Queen leads Britain's VJ anniversary commemorations
Britain's Queen Elizabeth II led commemorations Saturday marking the 70th anniversary of VJ Day, joining veterans and former prisoners of war for a service in London.
Crowds lined streets in the city centre to watch the events on big screens and cheer on veterans as the country remembered the Victory over Japan, which ended World War II.
The monarch was joined for the service by her 94-year-old husband Prince Philip, who was on naval service in Tokyo Bay when the Japanese surrendered.
Heir to the throne Prince Charles attended an event which began with a flypast of historic aircraft, including a Dakota and a Hurricane.
The commemorations included a service and a wreath-laying ceremony, special readings, and hymns sung by a male voice choir.
Actor Charles Dance -- star of "Game of Thrones" -- read Rudyard Kipling's poem "The Road to Mandalay", which, when put to music, was a favourite marching tune for British soldiers fighting against the Japanese in Burma, under the command of Field Marshal William Slim.
"When the Second World War ended in Europe... British and Commonwealth military personnel and civilians in the Far East were still at war, still on the frontline and still in prisoner of war camps," said Dance.
After the event, veterans, former prisoners and their descendants joined current personnel in walking to Parliament Square and Westminster Abbey -- passing the statue of Slim -- led by pipes and drums.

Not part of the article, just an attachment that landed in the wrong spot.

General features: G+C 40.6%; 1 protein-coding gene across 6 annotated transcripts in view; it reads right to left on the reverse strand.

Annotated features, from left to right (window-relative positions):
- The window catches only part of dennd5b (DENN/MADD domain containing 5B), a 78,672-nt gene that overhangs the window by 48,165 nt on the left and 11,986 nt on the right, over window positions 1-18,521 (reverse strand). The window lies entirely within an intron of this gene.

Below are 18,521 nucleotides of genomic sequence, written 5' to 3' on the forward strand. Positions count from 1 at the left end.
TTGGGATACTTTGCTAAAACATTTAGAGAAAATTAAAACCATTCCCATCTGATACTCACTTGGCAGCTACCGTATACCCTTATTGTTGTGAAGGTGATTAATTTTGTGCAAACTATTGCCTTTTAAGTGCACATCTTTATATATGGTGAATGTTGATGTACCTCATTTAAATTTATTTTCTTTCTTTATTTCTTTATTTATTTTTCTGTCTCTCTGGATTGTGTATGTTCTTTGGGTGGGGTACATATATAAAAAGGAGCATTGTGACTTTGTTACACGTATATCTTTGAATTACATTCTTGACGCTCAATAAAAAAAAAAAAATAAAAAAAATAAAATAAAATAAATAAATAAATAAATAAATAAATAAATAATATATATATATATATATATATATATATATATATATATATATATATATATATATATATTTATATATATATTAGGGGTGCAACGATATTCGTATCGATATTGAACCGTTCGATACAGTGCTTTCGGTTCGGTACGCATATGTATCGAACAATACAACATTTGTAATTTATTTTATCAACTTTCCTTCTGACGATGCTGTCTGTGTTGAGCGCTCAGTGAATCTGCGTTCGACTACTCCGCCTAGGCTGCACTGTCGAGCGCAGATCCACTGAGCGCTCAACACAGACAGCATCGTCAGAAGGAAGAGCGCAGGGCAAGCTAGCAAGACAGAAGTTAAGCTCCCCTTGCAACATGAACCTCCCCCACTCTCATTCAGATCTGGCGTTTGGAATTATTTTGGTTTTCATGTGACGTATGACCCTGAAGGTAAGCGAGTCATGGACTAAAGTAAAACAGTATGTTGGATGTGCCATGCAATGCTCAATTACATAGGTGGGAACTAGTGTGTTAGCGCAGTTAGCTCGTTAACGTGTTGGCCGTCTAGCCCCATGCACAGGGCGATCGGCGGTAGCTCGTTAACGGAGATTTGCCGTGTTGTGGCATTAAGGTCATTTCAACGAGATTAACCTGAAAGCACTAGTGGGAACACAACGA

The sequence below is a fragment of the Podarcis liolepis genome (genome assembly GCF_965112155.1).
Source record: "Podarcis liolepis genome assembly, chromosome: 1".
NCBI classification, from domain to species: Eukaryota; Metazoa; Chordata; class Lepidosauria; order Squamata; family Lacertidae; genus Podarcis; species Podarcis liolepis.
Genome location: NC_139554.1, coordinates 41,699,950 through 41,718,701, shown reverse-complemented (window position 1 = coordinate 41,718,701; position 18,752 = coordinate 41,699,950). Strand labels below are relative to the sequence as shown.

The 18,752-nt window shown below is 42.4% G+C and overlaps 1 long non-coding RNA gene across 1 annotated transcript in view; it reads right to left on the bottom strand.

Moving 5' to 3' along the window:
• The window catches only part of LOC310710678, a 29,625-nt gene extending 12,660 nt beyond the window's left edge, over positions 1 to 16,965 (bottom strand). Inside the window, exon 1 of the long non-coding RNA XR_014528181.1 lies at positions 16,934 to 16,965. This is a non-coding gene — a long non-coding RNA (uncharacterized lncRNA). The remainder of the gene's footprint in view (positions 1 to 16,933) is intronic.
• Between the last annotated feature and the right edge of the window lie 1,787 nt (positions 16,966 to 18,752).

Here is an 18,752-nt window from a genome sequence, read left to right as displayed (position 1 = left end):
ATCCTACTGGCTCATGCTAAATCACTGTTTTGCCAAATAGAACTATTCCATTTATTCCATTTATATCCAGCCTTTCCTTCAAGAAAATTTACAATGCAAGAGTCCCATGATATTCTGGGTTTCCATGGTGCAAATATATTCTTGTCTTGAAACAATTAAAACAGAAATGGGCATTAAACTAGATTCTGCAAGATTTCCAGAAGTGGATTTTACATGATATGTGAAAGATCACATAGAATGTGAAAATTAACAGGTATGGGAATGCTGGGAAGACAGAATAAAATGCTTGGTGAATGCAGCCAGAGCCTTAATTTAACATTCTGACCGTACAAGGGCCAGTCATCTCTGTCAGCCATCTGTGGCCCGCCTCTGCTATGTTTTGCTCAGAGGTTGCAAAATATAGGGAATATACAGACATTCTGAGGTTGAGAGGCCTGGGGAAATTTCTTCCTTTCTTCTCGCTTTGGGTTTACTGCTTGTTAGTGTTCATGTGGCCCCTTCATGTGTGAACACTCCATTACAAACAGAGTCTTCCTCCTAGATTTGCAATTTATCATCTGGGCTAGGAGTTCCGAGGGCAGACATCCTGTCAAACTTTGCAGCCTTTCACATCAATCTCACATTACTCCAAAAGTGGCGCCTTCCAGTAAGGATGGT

"We are remembering this anniversary today because of the thousands of people who died, suffered appalling injuries and were tortured during this conflict," said Prime Minister David Cameron.
"It is right that we remember, it is right that we thank them and it is right that we recognise that they suffered for our freedoms."
Patricia Knatchbull, whose father Louis Mountbatten was the supreme Allied commander in southeast Asia, said: "This 70th anniversary of the real end of World War II is a good time to show our renewed, sometimes belated, gratitude for what was achieved in southeast Asia as well as in Europe."
Around 97,000 British and Commonwealth troops died fighting against imperial Japan in the Far East.
Former prisoner of war Gordon Smith, 95, told Charles how he watched the atomic bomb fall on Hiroshima.
"This plane was overhead and the next thing we saw something floating down," he said.
"We didn't know what it was. It exploded in mid-air and then there was a great big cloud like a mushroom."
Veteran Joseph Fisher, 93, hailed Saturday's events as "fantastic".
The former soldier said the reception of the crowd during the parade was "unbelievable" and it brought a tear to his eye.
He said: "It's very important because you mustn't forget what happened."
© 2015 AFP